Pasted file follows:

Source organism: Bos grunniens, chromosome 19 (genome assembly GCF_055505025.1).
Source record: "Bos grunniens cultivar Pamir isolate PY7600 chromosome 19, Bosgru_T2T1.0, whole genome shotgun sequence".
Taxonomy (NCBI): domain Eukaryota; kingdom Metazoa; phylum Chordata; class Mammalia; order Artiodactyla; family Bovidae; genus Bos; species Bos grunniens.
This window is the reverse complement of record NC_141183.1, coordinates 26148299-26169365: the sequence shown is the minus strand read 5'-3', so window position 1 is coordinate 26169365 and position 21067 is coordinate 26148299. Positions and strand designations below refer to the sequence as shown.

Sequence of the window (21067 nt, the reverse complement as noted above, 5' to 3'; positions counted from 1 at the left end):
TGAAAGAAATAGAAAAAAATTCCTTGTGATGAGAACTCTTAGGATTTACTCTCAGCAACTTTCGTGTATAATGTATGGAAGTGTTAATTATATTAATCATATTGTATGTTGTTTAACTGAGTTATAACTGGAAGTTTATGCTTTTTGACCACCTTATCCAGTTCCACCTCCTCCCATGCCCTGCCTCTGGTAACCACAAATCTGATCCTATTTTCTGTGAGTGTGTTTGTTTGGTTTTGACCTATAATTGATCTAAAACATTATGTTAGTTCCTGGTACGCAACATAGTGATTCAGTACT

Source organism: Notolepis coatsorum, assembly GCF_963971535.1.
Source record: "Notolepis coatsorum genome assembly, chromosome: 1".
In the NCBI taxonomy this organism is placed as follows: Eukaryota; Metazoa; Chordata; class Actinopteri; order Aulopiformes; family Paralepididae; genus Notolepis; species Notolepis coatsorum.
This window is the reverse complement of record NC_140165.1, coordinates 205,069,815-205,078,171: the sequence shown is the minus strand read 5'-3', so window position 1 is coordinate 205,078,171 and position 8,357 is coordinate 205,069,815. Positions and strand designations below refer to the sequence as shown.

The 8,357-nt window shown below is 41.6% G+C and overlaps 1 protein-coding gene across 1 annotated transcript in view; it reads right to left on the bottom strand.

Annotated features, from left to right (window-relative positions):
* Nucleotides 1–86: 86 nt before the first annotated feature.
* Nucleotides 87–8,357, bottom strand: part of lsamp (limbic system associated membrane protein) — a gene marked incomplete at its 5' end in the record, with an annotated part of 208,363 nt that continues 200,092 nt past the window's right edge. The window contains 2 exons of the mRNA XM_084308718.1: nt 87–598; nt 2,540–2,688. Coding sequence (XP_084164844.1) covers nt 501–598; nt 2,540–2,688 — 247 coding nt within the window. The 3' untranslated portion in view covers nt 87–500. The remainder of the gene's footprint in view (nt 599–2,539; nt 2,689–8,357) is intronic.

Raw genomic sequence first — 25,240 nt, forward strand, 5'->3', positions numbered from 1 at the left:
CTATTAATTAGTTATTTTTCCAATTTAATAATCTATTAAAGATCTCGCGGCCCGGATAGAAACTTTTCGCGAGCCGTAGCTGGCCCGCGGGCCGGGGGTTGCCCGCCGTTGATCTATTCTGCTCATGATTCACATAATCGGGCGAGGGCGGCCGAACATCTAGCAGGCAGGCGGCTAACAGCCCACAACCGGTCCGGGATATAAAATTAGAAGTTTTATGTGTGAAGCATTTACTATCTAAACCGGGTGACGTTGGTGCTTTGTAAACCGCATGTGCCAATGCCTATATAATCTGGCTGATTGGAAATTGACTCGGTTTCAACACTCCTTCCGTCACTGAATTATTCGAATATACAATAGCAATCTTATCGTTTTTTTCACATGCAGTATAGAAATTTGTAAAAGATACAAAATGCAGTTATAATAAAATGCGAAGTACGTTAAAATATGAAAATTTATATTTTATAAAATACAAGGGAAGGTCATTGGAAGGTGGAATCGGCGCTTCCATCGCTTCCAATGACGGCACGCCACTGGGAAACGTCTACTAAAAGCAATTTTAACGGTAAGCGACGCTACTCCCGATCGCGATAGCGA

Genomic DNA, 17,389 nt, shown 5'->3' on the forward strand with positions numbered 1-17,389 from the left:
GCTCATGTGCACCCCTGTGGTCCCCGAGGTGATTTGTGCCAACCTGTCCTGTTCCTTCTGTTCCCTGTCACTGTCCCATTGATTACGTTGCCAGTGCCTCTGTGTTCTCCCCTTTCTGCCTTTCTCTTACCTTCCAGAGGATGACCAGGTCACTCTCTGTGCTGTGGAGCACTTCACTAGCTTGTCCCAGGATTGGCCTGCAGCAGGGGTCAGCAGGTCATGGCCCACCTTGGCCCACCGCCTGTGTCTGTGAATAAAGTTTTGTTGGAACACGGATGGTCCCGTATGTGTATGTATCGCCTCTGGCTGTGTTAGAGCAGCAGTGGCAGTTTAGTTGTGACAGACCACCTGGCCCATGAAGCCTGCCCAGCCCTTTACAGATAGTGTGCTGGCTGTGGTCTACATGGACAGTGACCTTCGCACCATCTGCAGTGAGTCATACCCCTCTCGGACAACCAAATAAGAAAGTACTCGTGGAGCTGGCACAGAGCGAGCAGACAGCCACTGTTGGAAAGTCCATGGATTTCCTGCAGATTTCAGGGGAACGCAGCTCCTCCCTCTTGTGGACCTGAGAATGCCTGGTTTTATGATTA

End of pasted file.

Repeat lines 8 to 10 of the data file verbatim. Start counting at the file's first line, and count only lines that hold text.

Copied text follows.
Source record: "Notolepis coatsorum genome assembly, chromosome: 1".
In the NCBI taxonomy this organism is placed as follows: Eukaryota; Metazoa; Chordata; class Actinopteri; order Aulopiformes; family Paralepididae; genus Notolepis; species Notolepis coatsorum.
This window is the reverse complement of record NC_140165.1, coordinates 205,069,815-205,078,171: the sequence shown is the minus strand read 5'-3', so window position 1 is coordinate 205,078,171 and position 8,357 is coordinate 205,069,815. Positions and strand designations below refer to the sequence as shown.